10. by   Guy in Babyland
    Our nurses call the doctors. Our doctors are on the unit (call rooms) 24/7. The nurses are the best source as to what is going on with the baby. Unless there is a habit of nurses calling the doctors for stupid reasons, why would going through the charge nurse be better policy? What if the doctor has additional questions? The charge nurse goes to the nurse, gets the answers and calls back? If there are new orders, the doctor gets out of bed, gets on the EMR and places the new orders or if the baby has become unstable, they come to the bedside.

    Maybe I am missing something. We have 80-100 babies at any given time. The doctors are being called numerous times throughout the night. They are getting paid to be at the hospital, why wouldn't the bedside nurses call them?
  11. by   JKL33
    I would not agree to this. I don't communicate with providers by the grapevine method.

    #1 Reason: Patient safety

    #2 I am admittedly particular

    #3 You learn a lot when you comport yourself professionally and communicate with providers appropriately

    #4 I have seen units where the nurses have been directed in this way and it gets passed on and passed on over time until new nurses literally don't know that they are "allowed" to call a physician/provider. Sad and scary, since that is our duty; it is prudent nursing practice.

    #5 (Just a teeny little bit) - - heck no, I am not reporting to someone with my same license so they can decide how they want to handle my matter. I will do that myself, TYVM.

    To the OP, I would handle this by the "carry on" method. Carry on as usual. If that causes a problem, have a professional response ready, such as, "I'm not comfortable with that and I won't be doing it. I have a legal duty to communicate with my patient's physician/provider on behalf of my patient."
  12. by   Crush
    Quote from MunoRN
    That pretty clearly violates the basic standards of safe and effective communication, which is that the person who's recognized and has the best understanding of the problem should be the one who directly communicates the problem to the person who needs to know about it. The whole point of "the telephone game" is that it shows you what can happen to information when it goes through third parties first.
    I I have never worked anywhere where only the charge nurse can call the doctor. Ridiculous. Best person to call is the one who actually needs them and knows firsthand what is needed. Also good practice day or night to ask around before making the call in case someone else also needs something.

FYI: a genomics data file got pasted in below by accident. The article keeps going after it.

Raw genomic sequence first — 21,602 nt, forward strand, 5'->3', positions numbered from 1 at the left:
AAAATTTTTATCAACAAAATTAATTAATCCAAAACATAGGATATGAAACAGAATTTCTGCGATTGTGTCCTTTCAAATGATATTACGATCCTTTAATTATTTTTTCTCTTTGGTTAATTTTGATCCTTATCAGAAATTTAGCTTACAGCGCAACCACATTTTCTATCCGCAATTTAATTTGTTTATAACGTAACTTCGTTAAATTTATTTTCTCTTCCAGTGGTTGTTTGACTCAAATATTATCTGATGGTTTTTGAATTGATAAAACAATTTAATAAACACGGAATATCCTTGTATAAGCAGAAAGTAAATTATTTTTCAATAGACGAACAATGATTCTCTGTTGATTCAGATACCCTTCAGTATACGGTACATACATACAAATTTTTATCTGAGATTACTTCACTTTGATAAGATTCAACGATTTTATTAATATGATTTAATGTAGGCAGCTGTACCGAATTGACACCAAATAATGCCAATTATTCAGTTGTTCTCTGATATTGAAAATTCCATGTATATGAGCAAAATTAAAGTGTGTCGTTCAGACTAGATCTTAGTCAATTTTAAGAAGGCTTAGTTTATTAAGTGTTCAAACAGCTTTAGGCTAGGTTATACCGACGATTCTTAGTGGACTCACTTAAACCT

13. by   Nurse-please
    Quote from Guy in Babyland
    Our nurses call the doctors. Our doctors are on the unit (call rooms) 24/7. The nurses are the best source as to what is going on with the baby. Unless there is a habit of nurses calling the doctors for stupid reasons, why would going through the charge nurse be better policy? What if the doctor has additional questions? The charge nurse goes to the nurse, gets the answers and calls back? If there are new orders, the doctor gets out of bed, gets on the EMR and places the new orders or if the baby has become unstable, they come to the bedside.

    Maybe I am missing something. We have 80-100 babies at any given time. The doctors are being called numerous times throughout the night. They are getting paid to be at the hospital, why wouldn't the bedside nurses call them?
    We have a smaller unit than you and only have one MD on at night. My best guess is that they used to have issues with multiple calls during the night and my assumption is this was something requested by the doctors, for their convenience.
    If the charge has further questions she just walks into the next room and asks that nurse (we have open bays). Still, if that nurse isn't around what does she do?
  14. by   klone
    Quote from Guy in Babyland

    Maybe I am missing something. We have 80-100 babies at any given time. The doctors are being called numerous times throughout the night. They are getting paid to be at the hospital, why wouldn't the bedside nurses call them?
    In the OP, Im guessing the physicians are not in house. I'm guessing no overnight hospitalist.